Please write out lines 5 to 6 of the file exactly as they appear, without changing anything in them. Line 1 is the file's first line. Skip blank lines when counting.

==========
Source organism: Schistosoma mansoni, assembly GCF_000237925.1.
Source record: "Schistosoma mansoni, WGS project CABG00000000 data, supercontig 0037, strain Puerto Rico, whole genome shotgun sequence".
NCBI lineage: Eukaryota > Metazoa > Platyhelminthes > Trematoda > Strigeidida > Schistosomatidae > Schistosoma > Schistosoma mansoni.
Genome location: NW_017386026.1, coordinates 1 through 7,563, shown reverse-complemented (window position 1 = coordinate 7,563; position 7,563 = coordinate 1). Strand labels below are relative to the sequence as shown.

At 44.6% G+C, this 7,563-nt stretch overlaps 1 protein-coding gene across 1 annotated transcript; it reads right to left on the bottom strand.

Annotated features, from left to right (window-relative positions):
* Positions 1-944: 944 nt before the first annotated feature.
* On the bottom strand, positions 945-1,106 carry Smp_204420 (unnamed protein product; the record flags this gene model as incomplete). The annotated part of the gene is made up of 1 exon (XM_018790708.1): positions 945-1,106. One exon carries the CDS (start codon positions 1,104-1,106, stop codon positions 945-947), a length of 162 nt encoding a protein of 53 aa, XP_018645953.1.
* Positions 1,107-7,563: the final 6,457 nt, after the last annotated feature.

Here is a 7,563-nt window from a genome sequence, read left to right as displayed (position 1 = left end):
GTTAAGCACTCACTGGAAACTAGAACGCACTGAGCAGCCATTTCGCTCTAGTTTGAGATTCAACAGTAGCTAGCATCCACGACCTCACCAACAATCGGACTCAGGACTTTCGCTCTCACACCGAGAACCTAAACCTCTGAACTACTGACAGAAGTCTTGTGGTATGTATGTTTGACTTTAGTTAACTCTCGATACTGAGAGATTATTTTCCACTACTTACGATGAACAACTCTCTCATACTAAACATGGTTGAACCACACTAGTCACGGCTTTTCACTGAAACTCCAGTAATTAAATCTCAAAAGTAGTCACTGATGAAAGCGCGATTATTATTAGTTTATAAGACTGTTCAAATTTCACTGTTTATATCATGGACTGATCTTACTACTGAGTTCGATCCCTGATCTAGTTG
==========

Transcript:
At 44.6% G+C, this 7,563-nt stretch overlaps 1 protein-coding gene across 1 annotated transcript; it reads right to left on the bottom strand.

Annotated features, from left to right (window-relative positions):